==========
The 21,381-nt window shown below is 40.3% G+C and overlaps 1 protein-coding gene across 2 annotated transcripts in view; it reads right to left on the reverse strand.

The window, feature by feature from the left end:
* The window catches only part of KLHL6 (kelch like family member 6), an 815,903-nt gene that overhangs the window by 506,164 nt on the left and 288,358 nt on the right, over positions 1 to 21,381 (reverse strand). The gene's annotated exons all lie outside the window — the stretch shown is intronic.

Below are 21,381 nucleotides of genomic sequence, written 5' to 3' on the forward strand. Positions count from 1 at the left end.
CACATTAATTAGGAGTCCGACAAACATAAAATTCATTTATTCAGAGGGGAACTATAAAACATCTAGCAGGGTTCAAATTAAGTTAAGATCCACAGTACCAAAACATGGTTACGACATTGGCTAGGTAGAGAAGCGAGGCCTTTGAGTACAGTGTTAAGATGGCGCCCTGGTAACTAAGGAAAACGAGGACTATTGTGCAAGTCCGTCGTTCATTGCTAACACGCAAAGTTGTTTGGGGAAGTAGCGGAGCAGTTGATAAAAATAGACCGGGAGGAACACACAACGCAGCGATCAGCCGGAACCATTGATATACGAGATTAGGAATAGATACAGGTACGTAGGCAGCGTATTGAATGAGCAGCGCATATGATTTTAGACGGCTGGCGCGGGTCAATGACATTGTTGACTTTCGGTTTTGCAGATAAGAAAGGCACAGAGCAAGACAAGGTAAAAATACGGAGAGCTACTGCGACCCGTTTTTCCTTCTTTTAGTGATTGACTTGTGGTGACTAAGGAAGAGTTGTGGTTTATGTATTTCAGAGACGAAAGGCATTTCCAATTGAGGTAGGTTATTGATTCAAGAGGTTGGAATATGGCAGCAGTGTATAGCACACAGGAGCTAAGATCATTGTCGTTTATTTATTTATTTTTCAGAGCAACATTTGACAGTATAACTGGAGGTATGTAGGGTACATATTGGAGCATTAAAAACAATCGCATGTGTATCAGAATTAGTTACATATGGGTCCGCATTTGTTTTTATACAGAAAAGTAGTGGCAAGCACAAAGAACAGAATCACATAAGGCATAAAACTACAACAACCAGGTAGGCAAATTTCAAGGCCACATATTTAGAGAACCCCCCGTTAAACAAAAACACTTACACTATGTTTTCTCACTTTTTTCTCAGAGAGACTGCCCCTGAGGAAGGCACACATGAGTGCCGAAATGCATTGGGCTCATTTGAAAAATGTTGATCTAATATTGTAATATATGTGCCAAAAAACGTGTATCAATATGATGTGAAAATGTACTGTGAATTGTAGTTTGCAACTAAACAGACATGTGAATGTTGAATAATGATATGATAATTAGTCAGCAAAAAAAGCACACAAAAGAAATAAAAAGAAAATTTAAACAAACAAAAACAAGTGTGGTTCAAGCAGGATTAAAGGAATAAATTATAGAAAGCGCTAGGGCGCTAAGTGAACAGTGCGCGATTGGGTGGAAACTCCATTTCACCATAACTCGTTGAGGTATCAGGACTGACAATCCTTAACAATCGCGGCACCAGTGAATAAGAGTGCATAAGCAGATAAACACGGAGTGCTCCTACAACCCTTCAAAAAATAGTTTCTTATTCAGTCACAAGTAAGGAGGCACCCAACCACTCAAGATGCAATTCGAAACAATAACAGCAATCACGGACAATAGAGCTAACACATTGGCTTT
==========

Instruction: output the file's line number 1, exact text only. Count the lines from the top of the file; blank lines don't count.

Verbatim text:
The 21,381-nt window shown below is 40.3% G+C and overlaps 1 protein-coding gene across 2 annotated transcripts in view; it reads right to left on the reverse strand.